Today's corporate printers run similarly to a computer and are often multifunctional; you can not just print, copy, scan, send e-mail or fax. These printers contain hard disks that help you handle large print jobs and store forms, fonts, macros, and images. This is the last part that can be somewhat alarming. If an organization has a hard drive, you can now save sensitive and confidential images to your memory. It can store images in a continuous loop and depending on how long the capacity can be or until the memory is physically deleted. Fax machines and personal home printers typically do not have drives, so the security risk does not really exist.
The printer's most important solutions to avoid the risk of printer hard disk drive vulnerability 1) set the printer setting to no use of the drive; 2) uses encryption or overwriting programs; or 3) Remove the drive and delete or destroy it. If you do not use the hard disk at all, the printer will only use temporary files that will disappear after each task has been performed.
Encryption software rotates the images, so if the hard drive is stolen, the information can not be retrieved. The overwrite software replaces existing data with random characters and reuses the data in the drive. It is important to note that encryption software and overwrite programs can be installed at any time during the printer's life cycle.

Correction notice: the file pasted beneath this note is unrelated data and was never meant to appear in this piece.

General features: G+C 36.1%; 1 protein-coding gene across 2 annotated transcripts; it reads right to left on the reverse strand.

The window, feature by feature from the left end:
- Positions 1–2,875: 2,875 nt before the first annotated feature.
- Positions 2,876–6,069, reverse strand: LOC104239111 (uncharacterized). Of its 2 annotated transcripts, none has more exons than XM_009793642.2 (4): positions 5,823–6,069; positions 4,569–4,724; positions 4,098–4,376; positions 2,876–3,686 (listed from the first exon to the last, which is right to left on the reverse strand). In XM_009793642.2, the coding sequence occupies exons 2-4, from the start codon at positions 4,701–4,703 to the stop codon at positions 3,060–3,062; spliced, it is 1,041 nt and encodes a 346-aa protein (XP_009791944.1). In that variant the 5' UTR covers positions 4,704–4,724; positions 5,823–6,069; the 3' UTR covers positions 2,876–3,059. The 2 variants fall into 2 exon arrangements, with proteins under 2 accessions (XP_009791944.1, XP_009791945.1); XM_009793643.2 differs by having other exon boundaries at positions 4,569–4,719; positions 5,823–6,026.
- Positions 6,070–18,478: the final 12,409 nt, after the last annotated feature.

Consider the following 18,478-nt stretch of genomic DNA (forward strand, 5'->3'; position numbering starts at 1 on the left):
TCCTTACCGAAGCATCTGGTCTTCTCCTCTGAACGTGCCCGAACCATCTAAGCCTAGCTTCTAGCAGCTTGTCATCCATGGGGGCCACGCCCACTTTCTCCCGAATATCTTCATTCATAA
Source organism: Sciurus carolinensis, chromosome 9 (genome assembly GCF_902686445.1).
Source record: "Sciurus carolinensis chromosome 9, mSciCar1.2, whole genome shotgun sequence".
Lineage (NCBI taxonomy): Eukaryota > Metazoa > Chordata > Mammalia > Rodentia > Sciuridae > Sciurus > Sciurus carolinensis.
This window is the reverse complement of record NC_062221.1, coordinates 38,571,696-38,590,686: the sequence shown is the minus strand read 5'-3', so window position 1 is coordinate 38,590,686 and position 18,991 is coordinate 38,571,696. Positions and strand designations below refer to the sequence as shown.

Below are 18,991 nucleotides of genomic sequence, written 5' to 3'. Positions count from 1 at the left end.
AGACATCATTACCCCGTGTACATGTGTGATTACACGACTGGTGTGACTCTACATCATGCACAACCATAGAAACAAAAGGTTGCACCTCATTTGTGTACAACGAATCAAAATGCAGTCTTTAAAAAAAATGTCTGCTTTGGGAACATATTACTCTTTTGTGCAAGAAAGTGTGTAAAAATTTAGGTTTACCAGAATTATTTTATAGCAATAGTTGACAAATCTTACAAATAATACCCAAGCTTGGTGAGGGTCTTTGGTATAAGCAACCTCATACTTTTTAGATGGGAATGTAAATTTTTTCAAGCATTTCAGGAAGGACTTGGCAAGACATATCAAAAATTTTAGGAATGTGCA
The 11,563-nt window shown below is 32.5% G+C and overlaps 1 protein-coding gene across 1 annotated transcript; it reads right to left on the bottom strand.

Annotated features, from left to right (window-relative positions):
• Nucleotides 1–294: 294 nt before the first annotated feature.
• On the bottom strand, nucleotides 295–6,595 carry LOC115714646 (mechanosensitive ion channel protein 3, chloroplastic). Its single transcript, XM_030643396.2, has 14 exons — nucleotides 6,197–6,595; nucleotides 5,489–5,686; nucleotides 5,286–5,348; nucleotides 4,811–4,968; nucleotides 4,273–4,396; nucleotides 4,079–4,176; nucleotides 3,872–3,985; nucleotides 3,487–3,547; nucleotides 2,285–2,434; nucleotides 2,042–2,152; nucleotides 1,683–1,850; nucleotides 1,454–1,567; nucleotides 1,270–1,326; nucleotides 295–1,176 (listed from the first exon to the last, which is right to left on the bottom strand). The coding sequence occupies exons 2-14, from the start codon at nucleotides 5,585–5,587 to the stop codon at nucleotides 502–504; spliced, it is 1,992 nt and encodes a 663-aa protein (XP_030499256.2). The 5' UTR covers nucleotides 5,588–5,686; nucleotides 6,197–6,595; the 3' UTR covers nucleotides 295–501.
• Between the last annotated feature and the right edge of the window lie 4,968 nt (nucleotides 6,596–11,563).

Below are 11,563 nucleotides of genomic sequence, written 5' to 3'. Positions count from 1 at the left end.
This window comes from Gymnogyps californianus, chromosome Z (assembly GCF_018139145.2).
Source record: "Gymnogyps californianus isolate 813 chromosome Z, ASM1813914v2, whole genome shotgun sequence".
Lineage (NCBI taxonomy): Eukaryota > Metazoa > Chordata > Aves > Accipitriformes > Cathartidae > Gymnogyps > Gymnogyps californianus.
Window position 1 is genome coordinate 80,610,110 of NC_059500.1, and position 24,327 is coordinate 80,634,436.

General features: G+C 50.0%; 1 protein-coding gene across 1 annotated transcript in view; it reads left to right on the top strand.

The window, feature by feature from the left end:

If you plan to clean the hard drive, be sure to safely delete all the information. Personally, smashing a hammer hard drive is fun, or maybe it's "Will it Blend?" Business customers have the option to provide hard drive removal conditions to a service contract or a lease contract. the other is to provide the OEM with a certificate of destruction that will guarantee that the drive is properly destroyed. If the printer owner plans a sale or donation plan, please contact the IT department or OEM before removing the hard drive.
Printer hard disk security vulnerability can be 100% prevented and should not be taken lightly, especially in health, education and financial markets. If your patient's medical records or bank account details and social security numbers are ross It is always better for security than to be sorry, especially to the present day and age, where security breaches are no longer the exception but the norm.
Is there a security tip to share with our readers? You can leave a comment free.